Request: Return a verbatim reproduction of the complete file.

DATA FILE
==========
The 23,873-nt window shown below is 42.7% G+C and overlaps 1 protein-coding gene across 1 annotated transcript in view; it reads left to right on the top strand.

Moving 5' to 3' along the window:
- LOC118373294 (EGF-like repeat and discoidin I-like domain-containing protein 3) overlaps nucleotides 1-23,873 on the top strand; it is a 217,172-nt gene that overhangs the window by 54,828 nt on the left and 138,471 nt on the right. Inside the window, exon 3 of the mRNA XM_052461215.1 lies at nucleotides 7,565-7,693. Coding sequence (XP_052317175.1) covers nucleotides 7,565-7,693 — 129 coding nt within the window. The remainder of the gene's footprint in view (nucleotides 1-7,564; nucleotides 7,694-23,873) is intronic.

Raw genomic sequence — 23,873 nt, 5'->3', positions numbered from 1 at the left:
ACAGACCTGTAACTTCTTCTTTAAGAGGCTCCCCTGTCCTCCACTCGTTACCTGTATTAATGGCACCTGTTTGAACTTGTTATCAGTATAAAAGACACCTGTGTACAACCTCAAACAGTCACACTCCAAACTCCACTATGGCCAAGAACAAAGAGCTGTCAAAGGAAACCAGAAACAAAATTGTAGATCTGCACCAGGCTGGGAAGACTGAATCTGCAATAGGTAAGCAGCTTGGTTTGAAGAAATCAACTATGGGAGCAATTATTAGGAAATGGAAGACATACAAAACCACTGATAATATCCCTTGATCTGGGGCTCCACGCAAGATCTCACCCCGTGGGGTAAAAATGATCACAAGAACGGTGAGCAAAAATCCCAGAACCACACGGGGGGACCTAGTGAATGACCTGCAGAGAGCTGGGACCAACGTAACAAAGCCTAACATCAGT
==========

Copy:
The 23,873-nt window shown below is 42.7% G+C and overlaps 1 protein-coding gene across 1 annotated transcript in view; it reads left to right on the top strand.

Moving 5' to 3' along the window:
- LOC118373294 (EGF-like repeat and discoidin I-like domain-containing protein 3) overlaps nucleotides 1-23,873 on the top strand; it is a 217,172-nt gene that overhangs the window by 54,828 nt on the left and 138,471 nt on the right. Inside the window, exon 3 of the mRNA XM_052461215.1 lies at nucleotides 7,565-7,693. Coding sequence (XP_052317175.1) covers nucleotides 7,565-7,693 — 129 coding nt within the window. The remainder of the gene's footprint in view (nucleotides 1-7,564; nucleotides 7,694-23,873) is intronic.

Raw genomic sequence — 23,873 nt, 5'->3', positions numbered from 1 at the left:
ACAGACCTGTAACTTCTTCTTTAAGAGGCTCCCCTGTCCTCCACTCGTTACCTGTATTAATGGCACCTGTTTGAACTTGTTATCAGTATAAAAGACACCTGTGTACAACCTCAAACAGTCACACTCCAAACTCCACTATGGCCAAGAACAAAGAGCTGTCAAAGGAAACCAGAAACAAAATTGTAGATCTGCACCAGGCTGGGAAGACTGAATCTGCAATAGGTAAGCAGCTTGGTTTGAAGAAATCAACTATGGGAGCAATTATTAGGAAATGGAAGACATACAAAACCACTGATAATATCCCTTGATCTGGGGCTCCACGCAAGATCTCACCCCGTGGGGTAAAAATGATCACAAGAACGGTGAGCAAAAATCCCAGAACCACACGGGGGGACCTAGTGAATGACCTGCAGAGAGCTGGGACCAACGTAACAAAGCCTAACATCAGT